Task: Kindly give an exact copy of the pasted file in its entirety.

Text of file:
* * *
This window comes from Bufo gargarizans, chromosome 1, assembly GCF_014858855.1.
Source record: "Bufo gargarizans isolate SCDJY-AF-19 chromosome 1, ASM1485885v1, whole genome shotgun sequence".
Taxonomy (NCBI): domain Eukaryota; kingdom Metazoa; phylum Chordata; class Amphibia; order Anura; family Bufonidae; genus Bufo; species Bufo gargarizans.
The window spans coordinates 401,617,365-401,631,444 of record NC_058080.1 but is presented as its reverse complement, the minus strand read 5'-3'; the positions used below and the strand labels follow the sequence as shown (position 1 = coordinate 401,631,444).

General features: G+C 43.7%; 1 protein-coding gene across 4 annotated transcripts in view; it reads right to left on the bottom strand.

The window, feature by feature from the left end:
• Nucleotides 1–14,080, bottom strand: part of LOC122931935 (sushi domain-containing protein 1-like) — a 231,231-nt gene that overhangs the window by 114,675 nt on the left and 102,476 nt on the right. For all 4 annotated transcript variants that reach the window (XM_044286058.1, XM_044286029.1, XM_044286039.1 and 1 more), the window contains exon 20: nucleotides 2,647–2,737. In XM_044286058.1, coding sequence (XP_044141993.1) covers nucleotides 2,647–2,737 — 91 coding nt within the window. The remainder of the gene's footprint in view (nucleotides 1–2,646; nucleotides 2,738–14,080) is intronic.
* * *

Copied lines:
This window comes from Bufo gargarizans, chromosome 1, assembly GCF_014858855.1.
Source record: "Bufo gargarizans isolate SCDJY-AF-19 chromosome 1, ASM1485885v1, whole genome shotgun sequence".
Taxonomy (NCBI): domain Eukaryota; kingdom Metazoa; phylum Chordata; class Amphibia; order Anura; family Bufonidae; genus Bufo; species Bufo gargarizans.
The window spans coordinates 401,617,365-401,631,444 of record NC_058080.1 but is presented as its reverse complement, the minus strand read 5'-3'; the positions used below and the strand labels follow the sequence as shown (position 1 = coordinate 401,631,444).

General features: G+C 43.7%; 1 protein-coding gene across 4 annotated transcripts in view; it reads right to left on the bottom strand.

The window, feature by feature from the left end:
• Nucleotides 1–14,080, bottom strand: part of LOC122931935 (sushi domain-containing protein 1-like) — a 231,231-nt gene that overhangs the window by 114,675 nt on the left and 102,476 nt on the right. For all 4 annotated transcript variants that reach the window (XM_044286058.1, XM_044286029.1, XM_044286039.1 and 1 more), the window contains exon 20: nucleotides 2,647–2,737. In XM_044286058.1, coding sequence (XP_044141993.1) covers nucleotides 2,647–2,737 — 91 coding nt within the window. The remainder of the gene's footprint in view (nucleotides 1–2,646; nucleotides 2,738–14,080) is intronic.